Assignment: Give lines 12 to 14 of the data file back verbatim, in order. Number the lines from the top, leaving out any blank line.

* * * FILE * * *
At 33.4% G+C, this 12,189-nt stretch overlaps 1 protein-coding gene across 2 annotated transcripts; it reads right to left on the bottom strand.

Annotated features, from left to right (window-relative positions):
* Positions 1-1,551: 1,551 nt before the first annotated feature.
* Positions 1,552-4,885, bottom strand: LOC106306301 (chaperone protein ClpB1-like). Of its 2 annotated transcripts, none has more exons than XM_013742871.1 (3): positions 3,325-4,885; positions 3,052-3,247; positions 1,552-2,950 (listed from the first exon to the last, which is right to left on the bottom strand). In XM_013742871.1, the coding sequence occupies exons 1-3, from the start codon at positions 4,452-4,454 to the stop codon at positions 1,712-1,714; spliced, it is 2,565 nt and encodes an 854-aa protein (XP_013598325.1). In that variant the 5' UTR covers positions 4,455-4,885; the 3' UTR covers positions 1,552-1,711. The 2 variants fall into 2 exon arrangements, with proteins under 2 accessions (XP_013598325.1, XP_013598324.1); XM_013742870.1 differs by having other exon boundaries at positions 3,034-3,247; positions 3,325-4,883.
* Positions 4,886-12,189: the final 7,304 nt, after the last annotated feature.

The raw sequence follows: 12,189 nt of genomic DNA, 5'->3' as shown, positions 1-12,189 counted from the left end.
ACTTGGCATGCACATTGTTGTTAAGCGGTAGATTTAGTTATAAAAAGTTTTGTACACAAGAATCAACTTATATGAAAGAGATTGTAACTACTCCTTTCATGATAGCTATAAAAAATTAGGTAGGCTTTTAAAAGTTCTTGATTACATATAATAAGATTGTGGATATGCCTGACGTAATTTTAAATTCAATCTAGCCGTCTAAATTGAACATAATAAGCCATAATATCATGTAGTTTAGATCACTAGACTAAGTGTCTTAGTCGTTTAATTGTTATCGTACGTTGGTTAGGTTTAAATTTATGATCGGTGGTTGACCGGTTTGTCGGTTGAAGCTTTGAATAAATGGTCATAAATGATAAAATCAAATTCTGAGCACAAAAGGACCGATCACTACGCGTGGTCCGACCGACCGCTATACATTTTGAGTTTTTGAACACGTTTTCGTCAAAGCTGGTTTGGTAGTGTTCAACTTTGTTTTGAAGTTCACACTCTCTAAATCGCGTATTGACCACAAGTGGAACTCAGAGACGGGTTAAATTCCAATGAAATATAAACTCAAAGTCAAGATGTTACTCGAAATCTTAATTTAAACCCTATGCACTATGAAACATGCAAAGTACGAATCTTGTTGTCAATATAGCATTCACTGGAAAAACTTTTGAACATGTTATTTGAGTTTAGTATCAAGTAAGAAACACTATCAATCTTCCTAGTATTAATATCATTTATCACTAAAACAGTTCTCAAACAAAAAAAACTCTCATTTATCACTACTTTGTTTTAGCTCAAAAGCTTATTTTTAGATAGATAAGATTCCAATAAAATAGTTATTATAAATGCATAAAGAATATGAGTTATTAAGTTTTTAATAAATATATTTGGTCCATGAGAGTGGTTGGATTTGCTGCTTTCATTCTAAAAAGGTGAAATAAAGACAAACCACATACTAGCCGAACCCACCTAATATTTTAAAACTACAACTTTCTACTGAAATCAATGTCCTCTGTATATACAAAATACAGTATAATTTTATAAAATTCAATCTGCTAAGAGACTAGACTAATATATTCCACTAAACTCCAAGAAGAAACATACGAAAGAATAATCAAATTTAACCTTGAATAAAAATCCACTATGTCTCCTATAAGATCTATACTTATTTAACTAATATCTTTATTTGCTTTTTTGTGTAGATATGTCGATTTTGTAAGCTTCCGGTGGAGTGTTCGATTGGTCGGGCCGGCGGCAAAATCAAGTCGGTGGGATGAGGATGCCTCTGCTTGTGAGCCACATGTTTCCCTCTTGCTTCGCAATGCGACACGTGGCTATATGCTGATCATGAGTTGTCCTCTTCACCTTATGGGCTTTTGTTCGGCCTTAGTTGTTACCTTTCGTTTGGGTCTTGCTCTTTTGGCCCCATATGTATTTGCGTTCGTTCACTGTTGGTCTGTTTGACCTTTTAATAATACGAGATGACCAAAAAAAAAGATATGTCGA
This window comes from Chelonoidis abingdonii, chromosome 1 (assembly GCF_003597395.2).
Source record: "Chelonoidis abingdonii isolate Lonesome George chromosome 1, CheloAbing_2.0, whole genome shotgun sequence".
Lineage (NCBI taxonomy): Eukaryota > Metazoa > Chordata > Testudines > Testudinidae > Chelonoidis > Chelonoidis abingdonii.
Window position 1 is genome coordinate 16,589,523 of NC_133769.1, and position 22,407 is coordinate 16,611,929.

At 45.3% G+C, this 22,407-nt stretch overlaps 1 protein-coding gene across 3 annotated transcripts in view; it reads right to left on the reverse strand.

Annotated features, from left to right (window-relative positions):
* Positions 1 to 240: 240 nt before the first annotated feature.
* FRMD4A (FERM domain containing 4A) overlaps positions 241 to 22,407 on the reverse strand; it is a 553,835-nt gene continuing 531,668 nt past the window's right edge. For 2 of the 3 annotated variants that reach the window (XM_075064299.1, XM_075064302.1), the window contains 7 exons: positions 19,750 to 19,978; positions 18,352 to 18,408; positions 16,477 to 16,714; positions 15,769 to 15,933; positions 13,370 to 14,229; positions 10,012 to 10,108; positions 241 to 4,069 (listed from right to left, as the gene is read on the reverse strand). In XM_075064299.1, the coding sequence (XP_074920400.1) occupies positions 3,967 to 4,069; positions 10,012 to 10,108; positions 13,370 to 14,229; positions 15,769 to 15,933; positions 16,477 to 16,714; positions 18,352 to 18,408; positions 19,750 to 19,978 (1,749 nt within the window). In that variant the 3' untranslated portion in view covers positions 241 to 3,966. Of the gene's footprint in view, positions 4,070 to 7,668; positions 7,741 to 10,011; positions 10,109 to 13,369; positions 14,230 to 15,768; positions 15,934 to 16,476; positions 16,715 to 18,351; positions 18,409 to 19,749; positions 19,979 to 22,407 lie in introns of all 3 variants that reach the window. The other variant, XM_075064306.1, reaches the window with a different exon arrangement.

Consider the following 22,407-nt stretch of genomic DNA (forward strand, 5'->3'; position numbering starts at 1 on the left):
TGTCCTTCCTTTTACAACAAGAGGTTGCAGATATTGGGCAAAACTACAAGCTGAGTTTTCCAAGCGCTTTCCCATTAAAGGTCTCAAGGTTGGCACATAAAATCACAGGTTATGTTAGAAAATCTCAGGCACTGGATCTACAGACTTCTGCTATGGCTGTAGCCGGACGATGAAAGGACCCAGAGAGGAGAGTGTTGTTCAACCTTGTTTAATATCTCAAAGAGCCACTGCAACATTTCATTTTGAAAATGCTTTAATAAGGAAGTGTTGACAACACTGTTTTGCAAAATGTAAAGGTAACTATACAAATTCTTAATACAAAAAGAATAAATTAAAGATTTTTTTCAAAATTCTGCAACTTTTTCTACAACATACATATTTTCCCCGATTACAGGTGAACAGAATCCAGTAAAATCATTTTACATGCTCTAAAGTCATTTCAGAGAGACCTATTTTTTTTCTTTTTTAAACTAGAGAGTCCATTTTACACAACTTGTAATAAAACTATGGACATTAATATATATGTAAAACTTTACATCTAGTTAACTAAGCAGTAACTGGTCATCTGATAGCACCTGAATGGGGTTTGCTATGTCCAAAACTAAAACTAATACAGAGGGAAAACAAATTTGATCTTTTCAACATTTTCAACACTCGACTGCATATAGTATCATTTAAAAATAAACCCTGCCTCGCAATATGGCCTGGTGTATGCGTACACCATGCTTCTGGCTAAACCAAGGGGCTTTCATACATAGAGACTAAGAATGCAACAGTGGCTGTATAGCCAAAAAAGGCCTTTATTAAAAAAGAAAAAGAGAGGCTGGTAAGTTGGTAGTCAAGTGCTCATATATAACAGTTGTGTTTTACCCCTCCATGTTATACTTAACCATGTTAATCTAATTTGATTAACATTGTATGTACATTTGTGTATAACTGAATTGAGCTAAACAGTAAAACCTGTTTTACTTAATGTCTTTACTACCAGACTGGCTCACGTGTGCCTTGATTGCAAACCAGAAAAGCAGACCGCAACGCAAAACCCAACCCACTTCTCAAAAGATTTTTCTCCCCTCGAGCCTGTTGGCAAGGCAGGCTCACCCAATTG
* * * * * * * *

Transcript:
At 45.3% G+C, this 22,407-nt stretch overlaps 1 protein-coding gene across 3 annotated transcripts in view; it reads right to left on the reverse strand.

Annotated features, from left to right (window-relative positions):
* Positions 1 to 240: 240 nt before the first annotated feature.